10% F (3 ST) 39% F (12 ST – 29, 29, 28, 28, 27, 26, 20, 19, 19, 18, 17, 15) <30 +4 19% (6 ST)

Yet another option is to scale the assessment so that it follows a normal distribution curve. In this case, you would want to end up with a roughly equal (but small) number of both A’s and F’s, a roughly (but slightly larger) number of B’s and D’s, and then the majority of scores would be C’s. For this particular class with 31 students, I would anticipate my normal distribution curve to look something like this: 2 A’s, 4 B’s, 19 C’s, 4 D’s, 2 F’s. There’s a little room for playing around. I might want it to be 3 A’s, 5 B’s, 17 C’s, 4 D’s, 2 F’s. That’s pretty close, too. I then adjust the grades accordingly. I would list the students’ grades from highest to lowest and the top 3 would be A’s, the next 5 B’s, the next 17 C’s, the next 4 D’s, and the last 2 F’s.

Keep in mind that these methods of scaling/curving/norming individual assessments can be done for overall class grades, too. This is useful if you have a particularly low-achieving class but won’t be looked favorably upon if you have 20 failures at report card time.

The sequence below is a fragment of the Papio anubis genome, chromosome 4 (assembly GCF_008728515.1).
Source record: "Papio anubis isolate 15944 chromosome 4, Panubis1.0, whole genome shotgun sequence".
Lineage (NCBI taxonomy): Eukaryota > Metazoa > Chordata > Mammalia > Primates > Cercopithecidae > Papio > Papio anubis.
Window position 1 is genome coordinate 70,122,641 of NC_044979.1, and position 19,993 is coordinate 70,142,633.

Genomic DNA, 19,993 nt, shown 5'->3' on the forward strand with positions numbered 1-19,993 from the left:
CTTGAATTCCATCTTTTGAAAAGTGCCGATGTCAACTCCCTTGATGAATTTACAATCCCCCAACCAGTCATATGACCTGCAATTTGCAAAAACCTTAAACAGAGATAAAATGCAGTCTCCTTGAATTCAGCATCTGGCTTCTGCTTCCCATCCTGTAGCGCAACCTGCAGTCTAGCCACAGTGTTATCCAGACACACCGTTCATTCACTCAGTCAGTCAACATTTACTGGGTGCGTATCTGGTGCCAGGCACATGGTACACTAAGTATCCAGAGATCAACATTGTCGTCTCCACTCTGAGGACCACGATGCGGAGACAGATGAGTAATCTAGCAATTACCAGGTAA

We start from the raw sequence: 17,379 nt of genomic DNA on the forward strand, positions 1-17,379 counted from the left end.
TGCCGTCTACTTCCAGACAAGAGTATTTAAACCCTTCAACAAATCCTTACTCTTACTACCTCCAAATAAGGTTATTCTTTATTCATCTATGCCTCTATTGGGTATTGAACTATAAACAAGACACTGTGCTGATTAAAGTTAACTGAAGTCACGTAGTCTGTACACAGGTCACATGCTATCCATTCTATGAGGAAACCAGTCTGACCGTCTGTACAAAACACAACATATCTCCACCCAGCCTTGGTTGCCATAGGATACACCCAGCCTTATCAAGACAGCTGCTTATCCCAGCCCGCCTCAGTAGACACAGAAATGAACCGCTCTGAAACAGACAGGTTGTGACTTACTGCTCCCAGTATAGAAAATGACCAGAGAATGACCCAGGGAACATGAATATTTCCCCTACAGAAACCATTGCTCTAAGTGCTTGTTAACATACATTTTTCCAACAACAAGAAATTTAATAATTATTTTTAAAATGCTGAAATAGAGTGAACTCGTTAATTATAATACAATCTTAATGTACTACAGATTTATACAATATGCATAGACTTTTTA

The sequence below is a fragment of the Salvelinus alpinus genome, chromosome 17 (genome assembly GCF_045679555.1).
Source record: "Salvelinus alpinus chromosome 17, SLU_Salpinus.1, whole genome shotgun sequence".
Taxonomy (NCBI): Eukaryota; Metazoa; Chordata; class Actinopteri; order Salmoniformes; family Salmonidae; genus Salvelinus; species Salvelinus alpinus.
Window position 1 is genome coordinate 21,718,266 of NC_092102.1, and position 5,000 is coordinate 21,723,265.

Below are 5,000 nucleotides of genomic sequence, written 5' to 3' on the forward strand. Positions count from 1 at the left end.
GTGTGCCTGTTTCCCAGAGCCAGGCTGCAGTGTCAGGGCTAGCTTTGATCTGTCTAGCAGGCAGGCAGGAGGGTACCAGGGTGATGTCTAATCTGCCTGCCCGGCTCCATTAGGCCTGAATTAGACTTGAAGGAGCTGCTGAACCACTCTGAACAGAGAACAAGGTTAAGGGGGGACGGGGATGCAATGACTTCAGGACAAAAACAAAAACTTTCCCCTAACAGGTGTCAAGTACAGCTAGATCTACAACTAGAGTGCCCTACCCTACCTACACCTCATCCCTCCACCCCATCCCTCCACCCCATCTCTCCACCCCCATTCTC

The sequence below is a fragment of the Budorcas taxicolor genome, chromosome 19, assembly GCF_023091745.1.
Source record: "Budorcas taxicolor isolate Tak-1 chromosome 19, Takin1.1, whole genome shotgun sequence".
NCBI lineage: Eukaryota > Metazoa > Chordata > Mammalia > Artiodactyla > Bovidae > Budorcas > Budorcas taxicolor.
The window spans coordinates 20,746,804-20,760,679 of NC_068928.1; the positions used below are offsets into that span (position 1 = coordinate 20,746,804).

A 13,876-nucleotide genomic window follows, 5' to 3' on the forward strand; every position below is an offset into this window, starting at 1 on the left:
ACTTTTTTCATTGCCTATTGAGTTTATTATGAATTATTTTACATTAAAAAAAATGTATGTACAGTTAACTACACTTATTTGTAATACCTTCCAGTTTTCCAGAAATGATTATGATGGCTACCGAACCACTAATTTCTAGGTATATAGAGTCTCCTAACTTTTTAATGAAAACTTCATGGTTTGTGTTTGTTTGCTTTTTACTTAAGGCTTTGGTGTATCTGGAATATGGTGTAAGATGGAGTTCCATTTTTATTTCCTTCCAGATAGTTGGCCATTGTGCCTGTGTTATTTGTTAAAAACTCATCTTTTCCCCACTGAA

It’s important to realize that if you curve/scale/norm your assessments, that doesn’t make you a bad teacher. You can still get information about your students’ mastery and use it to inform your instruction without punishing the students for faulty questions or a test that you simply made too difficult. The important thing is that if you realize your tests are too difficult, make an effort to change it. Either change what/how you teach or change the anticipated difficulty of your tests. Think about why you are assessing students.